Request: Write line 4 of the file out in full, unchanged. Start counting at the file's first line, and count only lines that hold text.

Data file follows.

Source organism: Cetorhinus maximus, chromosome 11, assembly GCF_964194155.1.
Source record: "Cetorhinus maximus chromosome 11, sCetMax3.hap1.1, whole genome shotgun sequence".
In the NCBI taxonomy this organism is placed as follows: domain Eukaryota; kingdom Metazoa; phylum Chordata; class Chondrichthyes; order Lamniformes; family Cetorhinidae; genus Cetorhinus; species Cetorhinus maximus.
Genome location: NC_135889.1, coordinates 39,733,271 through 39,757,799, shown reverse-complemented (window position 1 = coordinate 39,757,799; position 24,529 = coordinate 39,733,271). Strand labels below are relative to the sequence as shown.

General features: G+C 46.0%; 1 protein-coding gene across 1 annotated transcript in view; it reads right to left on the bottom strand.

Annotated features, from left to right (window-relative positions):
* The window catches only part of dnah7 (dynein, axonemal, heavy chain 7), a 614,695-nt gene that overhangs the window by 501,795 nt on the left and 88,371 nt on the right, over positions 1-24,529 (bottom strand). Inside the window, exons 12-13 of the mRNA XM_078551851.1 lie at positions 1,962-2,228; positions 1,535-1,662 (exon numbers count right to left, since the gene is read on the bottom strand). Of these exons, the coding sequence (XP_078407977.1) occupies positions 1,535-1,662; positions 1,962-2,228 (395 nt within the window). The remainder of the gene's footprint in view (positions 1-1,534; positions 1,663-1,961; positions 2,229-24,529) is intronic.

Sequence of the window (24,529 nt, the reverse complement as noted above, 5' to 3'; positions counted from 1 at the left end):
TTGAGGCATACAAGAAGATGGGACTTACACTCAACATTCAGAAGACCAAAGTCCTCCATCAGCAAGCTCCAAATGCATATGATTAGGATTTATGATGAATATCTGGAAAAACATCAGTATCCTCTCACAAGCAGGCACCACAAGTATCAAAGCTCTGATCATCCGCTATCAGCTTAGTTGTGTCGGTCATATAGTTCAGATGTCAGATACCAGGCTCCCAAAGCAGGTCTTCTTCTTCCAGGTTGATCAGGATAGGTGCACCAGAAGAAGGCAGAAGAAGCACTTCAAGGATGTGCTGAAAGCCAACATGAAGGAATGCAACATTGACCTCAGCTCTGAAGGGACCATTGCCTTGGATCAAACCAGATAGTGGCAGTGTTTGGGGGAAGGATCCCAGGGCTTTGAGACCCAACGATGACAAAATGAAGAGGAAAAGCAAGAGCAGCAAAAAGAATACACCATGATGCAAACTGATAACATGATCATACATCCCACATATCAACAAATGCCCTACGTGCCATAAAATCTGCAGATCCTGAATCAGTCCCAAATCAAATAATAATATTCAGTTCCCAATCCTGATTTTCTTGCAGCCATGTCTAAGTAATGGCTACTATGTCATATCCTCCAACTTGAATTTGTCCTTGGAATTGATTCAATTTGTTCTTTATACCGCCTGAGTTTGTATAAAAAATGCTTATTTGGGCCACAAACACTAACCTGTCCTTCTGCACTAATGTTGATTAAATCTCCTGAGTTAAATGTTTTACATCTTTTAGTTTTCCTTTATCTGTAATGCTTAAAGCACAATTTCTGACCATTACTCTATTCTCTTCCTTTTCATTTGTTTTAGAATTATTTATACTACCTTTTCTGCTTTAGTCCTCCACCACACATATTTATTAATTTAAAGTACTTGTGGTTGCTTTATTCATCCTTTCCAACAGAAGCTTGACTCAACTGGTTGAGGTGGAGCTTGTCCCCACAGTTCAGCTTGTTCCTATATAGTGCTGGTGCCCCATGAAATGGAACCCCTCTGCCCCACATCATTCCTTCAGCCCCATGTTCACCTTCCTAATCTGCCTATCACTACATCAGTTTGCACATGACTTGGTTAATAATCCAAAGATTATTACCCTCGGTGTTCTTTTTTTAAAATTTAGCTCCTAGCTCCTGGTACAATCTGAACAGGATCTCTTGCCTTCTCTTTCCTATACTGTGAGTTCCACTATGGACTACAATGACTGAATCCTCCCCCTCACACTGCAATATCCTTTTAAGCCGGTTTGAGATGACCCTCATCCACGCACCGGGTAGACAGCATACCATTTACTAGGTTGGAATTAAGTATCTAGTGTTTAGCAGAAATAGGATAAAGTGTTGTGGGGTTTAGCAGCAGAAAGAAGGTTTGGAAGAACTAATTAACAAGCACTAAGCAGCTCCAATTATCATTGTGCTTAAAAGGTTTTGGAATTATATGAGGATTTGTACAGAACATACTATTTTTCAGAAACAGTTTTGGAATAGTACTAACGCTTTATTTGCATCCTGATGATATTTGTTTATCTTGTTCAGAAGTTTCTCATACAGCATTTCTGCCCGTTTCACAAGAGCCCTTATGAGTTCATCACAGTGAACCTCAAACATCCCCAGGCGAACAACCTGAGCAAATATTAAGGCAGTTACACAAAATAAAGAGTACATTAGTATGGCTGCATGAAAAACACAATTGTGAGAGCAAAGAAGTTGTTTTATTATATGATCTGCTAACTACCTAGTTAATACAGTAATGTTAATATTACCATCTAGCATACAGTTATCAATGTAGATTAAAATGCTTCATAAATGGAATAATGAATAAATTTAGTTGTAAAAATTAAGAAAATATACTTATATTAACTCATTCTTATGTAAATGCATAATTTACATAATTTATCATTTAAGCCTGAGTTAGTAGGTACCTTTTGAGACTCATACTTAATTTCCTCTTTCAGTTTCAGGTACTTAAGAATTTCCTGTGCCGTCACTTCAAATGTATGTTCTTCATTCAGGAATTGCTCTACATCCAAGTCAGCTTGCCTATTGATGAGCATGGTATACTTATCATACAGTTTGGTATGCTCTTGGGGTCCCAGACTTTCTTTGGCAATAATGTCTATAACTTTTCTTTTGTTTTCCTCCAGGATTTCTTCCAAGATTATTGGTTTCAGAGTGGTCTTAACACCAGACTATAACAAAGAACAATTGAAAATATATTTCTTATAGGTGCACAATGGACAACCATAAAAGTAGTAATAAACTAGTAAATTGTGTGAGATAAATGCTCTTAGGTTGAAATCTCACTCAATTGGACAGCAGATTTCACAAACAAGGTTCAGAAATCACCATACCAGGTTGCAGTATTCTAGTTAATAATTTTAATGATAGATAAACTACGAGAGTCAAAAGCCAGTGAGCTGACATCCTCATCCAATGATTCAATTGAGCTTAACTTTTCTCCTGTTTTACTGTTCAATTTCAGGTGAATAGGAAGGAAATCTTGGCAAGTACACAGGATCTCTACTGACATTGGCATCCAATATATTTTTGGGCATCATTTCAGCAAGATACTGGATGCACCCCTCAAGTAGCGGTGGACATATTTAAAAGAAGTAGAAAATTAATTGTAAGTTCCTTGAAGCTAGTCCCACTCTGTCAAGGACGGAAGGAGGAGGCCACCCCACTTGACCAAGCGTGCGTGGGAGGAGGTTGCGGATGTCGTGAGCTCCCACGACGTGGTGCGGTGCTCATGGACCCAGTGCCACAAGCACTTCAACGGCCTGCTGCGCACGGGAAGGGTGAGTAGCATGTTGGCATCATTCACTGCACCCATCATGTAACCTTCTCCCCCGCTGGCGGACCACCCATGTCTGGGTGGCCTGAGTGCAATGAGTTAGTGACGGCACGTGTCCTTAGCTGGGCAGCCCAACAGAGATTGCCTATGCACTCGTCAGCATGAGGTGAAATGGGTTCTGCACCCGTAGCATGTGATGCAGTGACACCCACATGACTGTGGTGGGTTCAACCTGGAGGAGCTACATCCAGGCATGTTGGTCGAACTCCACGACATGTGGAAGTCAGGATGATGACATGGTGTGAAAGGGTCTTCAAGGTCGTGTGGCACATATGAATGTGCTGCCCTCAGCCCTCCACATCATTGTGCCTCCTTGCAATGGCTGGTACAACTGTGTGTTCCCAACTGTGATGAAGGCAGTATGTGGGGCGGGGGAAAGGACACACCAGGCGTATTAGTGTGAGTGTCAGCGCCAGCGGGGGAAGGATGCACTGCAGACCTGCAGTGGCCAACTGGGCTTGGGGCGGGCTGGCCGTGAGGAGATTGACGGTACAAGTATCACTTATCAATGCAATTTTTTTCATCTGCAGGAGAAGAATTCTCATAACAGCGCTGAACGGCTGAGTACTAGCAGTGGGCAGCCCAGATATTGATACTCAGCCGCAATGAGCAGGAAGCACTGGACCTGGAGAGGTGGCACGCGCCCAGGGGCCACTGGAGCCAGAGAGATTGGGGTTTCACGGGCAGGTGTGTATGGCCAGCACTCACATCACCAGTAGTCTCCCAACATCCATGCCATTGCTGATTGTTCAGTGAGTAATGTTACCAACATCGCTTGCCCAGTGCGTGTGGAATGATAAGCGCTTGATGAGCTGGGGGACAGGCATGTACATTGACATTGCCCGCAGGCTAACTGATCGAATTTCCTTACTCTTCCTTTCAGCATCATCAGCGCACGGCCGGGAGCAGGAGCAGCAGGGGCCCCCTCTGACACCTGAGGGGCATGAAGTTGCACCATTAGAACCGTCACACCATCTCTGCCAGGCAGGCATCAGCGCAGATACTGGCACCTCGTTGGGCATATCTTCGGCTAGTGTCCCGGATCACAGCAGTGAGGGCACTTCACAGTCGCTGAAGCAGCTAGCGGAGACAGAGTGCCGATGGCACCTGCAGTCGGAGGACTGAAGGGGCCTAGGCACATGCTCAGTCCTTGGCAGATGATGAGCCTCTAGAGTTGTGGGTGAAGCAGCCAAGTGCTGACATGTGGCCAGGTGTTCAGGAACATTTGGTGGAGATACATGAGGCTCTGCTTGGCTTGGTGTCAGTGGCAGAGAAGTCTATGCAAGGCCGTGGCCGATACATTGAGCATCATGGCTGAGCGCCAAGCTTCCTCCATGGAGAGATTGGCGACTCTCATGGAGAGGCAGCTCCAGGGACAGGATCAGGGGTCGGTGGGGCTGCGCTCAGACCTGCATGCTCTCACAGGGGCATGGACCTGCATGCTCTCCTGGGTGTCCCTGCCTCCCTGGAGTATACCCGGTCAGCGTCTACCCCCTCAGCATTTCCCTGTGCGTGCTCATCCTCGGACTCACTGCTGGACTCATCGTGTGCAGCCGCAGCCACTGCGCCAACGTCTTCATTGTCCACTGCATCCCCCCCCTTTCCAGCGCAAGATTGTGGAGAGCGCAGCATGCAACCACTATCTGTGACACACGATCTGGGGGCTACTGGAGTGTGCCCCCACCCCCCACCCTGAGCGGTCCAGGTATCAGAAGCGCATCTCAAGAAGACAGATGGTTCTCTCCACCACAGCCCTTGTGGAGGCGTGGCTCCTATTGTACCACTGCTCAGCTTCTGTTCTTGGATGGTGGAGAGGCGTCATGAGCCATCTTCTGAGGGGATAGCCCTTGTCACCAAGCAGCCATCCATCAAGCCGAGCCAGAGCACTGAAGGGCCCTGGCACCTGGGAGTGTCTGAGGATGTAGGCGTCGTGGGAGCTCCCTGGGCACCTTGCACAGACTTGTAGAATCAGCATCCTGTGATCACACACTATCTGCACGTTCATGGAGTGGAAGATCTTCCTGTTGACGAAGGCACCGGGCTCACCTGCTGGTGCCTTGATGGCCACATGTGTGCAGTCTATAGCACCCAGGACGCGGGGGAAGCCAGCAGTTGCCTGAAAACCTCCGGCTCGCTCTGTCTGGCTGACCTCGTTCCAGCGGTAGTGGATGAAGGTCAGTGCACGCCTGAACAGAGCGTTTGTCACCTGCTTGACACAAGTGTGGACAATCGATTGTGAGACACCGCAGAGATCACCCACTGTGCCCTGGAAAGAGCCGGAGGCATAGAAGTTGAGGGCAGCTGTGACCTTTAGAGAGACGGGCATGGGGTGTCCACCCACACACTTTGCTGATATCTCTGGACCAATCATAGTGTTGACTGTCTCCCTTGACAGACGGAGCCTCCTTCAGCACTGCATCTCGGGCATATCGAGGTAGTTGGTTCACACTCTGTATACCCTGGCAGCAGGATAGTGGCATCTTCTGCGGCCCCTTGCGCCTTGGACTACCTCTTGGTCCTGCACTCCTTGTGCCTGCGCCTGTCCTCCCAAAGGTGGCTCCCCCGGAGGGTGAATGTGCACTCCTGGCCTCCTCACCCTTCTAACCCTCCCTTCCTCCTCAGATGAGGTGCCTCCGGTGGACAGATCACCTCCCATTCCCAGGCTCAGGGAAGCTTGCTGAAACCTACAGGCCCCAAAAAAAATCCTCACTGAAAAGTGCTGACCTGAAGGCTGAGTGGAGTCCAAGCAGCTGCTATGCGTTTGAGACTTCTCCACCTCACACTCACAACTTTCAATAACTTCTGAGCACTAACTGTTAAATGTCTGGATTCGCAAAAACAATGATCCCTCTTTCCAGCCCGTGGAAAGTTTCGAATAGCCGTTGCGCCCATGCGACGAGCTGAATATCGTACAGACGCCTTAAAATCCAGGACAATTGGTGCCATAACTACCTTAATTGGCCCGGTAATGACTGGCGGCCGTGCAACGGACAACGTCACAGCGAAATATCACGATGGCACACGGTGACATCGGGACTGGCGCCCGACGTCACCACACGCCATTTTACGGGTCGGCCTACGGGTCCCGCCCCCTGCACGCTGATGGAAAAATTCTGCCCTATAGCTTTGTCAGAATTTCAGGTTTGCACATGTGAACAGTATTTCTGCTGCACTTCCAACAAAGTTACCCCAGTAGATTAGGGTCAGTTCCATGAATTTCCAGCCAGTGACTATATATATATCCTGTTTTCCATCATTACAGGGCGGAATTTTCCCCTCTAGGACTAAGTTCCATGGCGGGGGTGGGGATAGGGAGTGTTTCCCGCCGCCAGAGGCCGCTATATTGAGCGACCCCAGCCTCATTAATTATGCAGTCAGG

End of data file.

Genome location: NC_135889.1, coordinates 39,733,271 through 39,757,799, shown reverse-complemented (window position 1 = coordinate 39,757,799; position 24,529 = coordinate 39,733,271). Strand labels below are relative to the sequence as shown.